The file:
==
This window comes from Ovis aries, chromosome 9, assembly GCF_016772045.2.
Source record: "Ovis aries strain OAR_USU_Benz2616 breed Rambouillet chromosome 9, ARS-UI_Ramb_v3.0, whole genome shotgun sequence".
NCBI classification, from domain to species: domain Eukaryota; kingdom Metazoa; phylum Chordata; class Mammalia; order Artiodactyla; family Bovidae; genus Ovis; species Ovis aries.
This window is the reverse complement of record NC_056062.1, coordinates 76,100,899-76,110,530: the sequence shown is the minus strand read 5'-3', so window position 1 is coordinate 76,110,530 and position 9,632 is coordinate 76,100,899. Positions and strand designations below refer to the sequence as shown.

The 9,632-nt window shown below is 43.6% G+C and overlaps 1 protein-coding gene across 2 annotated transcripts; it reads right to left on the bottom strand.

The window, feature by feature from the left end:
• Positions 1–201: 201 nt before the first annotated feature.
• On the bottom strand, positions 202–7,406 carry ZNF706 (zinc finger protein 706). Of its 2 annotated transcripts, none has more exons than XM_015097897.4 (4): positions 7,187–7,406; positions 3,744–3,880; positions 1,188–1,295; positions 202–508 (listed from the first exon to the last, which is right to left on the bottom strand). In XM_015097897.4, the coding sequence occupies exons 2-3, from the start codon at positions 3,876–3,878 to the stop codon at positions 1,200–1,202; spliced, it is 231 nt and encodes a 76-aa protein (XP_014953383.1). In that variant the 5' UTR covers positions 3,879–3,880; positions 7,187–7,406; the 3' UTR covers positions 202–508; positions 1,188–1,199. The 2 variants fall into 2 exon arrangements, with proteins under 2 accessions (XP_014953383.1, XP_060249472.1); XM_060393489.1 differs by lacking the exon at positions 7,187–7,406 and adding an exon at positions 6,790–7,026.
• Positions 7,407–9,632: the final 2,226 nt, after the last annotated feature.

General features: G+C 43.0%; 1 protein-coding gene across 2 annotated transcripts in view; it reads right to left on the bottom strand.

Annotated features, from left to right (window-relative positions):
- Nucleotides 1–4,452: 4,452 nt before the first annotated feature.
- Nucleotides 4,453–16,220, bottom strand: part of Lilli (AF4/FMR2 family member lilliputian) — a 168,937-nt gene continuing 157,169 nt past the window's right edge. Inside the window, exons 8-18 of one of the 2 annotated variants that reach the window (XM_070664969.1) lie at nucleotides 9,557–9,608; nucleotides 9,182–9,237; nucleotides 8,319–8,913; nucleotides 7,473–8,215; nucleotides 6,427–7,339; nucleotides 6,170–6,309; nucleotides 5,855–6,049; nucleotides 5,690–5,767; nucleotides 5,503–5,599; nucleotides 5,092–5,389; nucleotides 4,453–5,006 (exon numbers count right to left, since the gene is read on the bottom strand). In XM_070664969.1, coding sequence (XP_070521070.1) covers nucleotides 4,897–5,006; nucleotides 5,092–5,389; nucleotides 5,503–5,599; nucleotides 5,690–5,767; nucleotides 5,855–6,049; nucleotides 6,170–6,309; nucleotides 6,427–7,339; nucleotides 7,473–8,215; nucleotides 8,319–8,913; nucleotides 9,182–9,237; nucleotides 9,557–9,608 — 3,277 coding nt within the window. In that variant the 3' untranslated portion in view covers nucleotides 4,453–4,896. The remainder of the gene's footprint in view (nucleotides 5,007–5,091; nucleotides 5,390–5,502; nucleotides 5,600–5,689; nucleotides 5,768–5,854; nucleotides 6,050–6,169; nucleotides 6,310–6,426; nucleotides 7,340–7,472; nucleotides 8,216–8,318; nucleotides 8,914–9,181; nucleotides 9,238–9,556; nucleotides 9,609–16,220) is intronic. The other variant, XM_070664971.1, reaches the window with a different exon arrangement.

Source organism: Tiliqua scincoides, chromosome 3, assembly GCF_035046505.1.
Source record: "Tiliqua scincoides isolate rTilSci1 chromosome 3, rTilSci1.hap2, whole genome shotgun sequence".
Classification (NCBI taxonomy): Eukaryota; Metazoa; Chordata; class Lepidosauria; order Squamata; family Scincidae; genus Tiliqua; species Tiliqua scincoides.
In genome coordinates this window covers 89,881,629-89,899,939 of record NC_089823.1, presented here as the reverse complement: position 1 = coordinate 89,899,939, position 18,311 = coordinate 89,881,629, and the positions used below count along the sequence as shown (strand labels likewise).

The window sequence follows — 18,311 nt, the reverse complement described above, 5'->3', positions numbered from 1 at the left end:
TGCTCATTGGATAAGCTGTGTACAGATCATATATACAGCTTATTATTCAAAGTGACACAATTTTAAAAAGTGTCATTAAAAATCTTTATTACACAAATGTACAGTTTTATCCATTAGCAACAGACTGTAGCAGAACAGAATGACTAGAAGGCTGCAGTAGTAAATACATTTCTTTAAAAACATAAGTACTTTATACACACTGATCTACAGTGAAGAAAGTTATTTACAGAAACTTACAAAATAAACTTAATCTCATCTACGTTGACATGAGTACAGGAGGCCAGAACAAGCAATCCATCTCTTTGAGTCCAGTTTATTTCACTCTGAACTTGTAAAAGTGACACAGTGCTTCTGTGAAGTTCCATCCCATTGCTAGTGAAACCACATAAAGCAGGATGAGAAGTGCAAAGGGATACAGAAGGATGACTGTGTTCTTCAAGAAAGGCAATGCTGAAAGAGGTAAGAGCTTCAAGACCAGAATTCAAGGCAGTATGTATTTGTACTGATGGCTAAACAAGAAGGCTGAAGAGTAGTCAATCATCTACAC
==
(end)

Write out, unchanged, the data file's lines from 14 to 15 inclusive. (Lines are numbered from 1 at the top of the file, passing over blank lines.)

Source organism: Tiliqua scincoides, chromosome 3, assembly GCF_035046505.1.
Source record: "Tiliqua scincoides isolate rTilSci1 chromosome 3, rTilSci1.hap2, whole genome shotgun sequence".